UPDATE – 12/21/2014

We’ve taken our outreach efforts ‘on the road’ by demonstrating the Portable Radio Telescope (PBT – itty bitty radio telescope ) hardware at the National NEAF 2014 Astronomy Conference outside of New York City, to very interested attendees and global vendors!

We were invited to attend the Solar Star Party in the courtyard of Rockland Community College (site of NEAF), along with optical Solar Telescopes. Using our nearly completed Portable Radio Telescope, we demonstrated radio emissions coming from the Sun, and warm body RF emissions from living things (trees, people, etc.). This was an instant hit, especially when we were able to track RF emissions from geosynchronous satellites in the stationary ‘Clark’ orbit, including showing a ‘strip chart’ record of the results on a laptop PC. Successful demonstration of our high resolution ‘turntable’ antenna for the IBT enabled repeatable 1-2 degree pointing resolution, and digital data to the netbook PC. (Picture #1). Magazine editors, including two from Europe asked if we’d consider contributions to their publications, (including an offer from a book publisher!). We gave away every piece of paper, business cards, and web address info pointers to the crowds. It seems that no one in optical astronomy has considered actually doing astronomy in the RF spectrum, thinking it was outside the realm of amateurs (our plans are to change that). Amateur radio operators (‘Hams’) saw our efforts as a logical extension of their field. Hint – our 2015 plans are to build a ‘bridge’ to the local Radio ‘Ham’ group (Rochester Amateur Radio Association – RaRa). One of our U of R students has even successfully characterized a set of Low Noise Amplifiers (LNAs), using a simple set of CFL light bulbs as an RF source (topic for a future RaRa talk). Ultimately, once we write an operating manual & create experimental worksheets, this PBT will become a Boy Scouts activity in Ionia (probably the summer of 2015), when they can camp-out there on weekends, (even if it’s cloudy).

The Solar Radio Telescope project is coming together nicely. The purpose of this project is to study RF emissions from and ‘Angry’ Sun (visible sunspots, Pix # 2) This last school year, (Fall 2013, Summer & Spring of 2014 semesters), we have had U of R students working on getting both the primary & secondary receivers working under the control of a desktop PC (Win XP). The latest updated Callisto software (v118) has been loaded & has begun operating without any major problems. We have successfully loaded and run the initial ‘Radio Eyes’ Planetarium program displaying the night sky in the RF environment (like the visible Starry Night sky, but in the RF spectrum). Students have been able to measure the local horizon (elevation) in Ionia every 10 degrees of the compass, and generated an actual horizon file to display when celestial objects will come into view from our physical location (Picture #3). And have begun to design an operator’s ‘virtual’ front panel in LabView to control all critical functions, and programs. Two U of R summer students have just finished selecting PC hardware to be installed in a weather-proof enclosure with the 7 ft. receiving antenna, and run under Windows 7. We’ve even sampled the RF environment in Ionia to begin identifying potential interference sources. Our winter plans are to begin formulating a strategy to deal with this possibility.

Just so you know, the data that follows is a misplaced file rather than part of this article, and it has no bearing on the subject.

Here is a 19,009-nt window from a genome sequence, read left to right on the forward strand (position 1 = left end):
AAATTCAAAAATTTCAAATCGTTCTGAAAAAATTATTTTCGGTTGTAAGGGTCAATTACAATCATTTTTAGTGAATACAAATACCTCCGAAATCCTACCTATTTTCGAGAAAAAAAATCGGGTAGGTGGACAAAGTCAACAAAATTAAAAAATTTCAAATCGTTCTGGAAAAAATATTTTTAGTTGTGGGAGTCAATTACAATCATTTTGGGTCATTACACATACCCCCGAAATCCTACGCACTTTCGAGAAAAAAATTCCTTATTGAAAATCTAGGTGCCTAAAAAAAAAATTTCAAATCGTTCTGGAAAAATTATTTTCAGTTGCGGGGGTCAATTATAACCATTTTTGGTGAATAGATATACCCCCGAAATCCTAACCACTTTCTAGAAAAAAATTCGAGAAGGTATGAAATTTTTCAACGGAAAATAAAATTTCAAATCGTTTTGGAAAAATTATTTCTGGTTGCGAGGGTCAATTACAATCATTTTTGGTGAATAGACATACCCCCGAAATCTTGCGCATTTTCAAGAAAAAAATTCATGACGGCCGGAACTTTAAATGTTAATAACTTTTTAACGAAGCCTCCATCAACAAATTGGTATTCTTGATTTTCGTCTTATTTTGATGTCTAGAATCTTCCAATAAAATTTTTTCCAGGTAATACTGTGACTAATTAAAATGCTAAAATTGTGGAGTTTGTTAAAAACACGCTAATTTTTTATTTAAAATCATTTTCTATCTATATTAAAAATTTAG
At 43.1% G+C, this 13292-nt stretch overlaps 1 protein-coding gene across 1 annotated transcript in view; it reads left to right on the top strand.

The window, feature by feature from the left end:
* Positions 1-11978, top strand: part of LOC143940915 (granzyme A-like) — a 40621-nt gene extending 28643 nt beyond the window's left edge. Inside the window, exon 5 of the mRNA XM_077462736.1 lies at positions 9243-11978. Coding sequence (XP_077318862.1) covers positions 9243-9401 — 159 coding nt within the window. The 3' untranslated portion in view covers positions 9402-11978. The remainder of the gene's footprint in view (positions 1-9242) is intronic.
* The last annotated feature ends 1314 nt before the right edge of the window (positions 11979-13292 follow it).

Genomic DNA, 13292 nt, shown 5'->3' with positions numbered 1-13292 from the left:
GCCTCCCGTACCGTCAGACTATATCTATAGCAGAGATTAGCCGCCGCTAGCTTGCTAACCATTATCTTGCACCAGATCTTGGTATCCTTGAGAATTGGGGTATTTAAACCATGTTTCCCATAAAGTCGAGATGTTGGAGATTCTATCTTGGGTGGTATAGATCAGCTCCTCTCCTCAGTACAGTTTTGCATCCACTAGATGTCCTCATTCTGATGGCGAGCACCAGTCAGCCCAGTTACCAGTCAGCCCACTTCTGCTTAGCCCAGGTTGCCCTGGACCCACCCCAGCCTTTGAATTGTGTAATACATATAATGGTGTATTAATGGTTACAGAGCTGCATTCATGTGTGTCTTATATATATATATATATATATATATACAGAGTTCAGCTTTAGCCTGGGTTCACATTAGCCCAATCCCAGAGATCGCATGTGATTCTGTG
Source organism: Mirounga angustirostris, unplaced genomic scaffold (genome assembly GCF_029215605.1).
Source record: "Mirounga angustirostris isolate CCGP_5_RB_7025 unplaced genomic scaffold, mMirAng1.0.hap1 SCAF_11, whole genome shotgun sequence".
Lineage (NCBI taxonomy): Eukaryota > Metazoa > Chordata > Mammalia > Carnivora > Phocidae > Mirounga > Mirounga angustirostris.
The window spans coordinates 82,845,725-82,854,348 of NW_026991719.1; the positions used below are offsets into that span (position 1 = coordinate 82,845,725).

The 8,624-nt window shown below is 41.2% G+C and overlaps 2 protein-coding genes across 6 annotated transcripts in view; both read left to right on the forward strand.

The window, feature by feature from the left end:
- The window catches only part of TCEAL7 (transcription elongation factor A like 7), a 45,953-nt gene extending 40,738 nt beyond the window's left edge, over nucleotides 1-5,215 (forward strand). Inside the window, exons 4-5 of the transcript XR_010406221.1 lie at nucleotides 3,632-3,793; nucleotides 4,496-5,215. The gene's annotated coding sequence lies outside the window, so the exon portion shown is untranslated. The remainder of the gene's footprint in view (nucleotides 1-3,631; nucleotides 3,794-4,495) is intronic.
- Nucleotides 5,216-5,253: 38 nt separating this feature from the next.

We are elated that our Solar RT project has been one of the projects selected by RIT’s engineering department’s competition for their senior design activities. A team of seven students are designing phase II for our project to track the Sun in its daily movement. Suntracker Project Logo (Picture #4). This effort includes customer requirements, animated simulations of the Sun’s movement from summer through winter, and the servos, electronic controls, and mechanical mounts. In the spring semester (2015) they will actually build this hardware, take it out of the lab, and install it in Ionia!

Farash foresight & support of these special programs have created a unique environment that has not just benefitted ASRAS, but given students the chance to take concepts out of the textbook, and build actual working hardware, making for a solid, and lasting, engineering education. The scope of this effort will not only enable us to contribute to the eCallisto network, but give the Rochester Academy of Science global visibility & participate in an activity to study our ‘angry’ Sun’s sunspots, CMEs, and Earth directed potential hazards (Pix #5). As a long time ASRAS member, I feel that I’m blessed to be a part of this activity.


Martin J Pepe

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